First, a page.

Kenya’s ICT minister reportedly shot down suggestions from a government body Meta Platform’s Facebook would face a suspension in the country over a failure to comply with rules around hate speech.
Minister for ICT Joseph Mucheru told Reuters Kenya had no plans to shut down any platforms, noting a belief in freedom of the press whether in traditional or online forms.
Mucheru’s comments follow a warning from the country’s National Cohesion and Integration Commission (NCIC), which accused Facebook of being in violation of its constitution and laws, specifically failing to tackle hate speech and incitement on the platform ahead of national elections set for 9 August.
NCIC commissioner Danvas Makori told Reuters Facebook had allowed itself to be a “vector of hate speech and incitement, misinformation and disinformation”.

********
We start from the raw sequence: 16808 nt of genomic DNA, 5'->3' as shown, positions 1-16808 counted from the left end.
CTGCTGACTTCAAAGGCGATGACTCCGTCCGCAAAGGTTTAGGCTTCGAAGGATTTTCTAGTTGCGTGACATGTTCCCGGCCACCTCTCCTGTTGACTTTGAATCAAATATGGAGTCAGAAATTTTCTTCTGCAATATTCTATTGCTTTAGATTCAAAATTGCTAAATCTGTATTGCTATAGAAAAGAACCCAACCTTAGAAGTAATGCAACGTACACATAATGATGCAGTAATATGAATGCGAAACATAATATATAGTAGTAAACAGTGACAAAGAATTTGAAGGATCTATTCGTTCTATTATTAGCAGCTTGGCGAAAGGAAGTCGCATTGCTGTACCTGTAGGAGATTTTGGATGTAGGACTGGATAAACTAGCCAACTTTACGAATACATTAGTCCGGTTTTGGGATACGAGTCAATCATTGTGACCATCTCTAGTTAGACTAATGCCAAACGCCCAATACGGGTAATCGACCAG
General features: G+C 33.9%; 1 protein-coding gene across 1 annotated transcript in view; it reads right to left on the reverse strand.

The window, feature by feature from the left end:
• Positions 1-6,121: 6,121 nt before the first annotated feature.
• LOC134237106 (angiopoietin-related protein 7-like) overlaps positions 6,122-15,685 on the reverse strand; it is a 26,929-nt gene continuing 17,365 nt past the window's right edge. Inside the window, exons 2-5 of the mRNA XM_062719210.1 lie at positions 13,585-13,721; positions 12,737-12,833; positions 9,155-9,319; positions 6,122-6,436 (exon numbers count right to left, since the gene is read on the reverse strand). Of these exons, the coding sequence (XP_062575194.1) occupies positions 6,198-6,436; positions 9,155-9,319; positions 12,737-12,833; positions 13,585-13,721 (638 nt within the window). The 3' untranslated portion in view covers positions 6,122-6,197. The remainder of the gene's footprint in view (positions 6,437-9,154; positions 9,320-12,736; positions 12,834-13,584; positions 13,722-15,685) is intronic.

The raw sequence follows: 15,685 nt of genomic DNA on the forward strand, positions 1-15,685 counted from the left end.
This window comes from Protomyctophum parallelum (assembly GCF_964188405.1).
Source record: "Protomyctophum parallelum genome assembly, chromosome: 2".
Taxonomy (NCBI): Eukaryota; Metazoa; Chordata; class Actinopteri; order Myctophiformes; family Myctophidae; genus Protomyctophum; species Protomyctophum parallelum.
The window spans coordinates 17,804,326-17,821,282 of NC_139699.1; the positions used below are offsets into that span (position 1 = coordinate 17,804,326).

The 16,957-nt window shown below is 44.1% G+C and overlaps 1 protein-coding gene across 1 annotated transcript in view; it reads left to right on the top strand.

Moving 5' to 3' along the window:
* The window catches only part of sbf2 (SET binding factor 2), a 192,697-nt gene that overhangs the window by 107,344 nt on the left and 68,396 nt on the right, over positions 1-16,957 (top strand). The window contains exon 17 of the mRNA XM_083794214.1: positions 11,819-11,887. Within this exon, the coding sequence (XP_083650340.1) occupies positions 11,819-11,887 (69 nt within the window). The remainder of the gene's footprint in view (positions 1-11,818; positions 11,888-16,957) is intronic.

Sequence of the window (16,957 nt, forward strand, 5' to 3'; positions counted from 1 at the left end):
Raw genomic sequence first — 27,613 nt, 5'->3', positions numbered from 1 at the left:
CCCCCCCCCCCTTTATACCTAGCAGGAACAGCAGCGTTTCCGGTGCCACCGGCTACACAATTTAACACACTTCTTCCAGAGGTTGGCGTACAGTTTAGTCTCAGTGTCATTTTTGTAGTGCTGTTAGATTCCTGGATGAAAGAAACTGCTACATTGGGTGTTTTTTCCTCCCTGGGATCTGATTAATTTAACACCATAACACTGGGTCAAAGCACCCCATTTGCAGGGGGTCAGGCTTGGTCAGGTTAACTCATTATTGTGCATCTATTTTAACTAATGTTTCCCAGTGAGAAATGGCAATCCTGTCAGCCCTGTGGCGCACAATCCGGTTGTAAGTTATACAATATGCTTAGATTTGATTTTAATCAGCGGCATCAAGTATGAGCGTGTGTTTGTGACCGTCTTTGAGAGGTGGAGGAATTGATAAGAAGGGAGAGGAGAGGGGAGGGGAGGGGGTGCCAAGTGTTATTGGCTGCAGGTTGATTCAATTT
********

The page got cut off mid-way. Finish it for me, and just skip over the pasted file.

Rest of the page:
The Commission added its internal findings were corroborated by an independent report from advocacy group Global Witness, which found Facebook had carried more than a dozen political adverts.
Escalating the matter, NCIC added it had held talks with regulator Communications Authority of Kenya and would recommend suspending Meta Platform’s operations.
However, it clearly does not have backing of the wider government.
In addition to the ICT minister’s comments, Kenya’s Interior Minister, Fred Matiangi also argued against suspending Facebook.
Matiangi accused the NCIC of making “haphazard” decisions and noted it had no “power to shut anybody down”.
Meta Platforms stated it had taken steps to eliminate hate speech and inflammatory content, and will continue efforts ahead of the election.Subscribe to our daily newsletter Back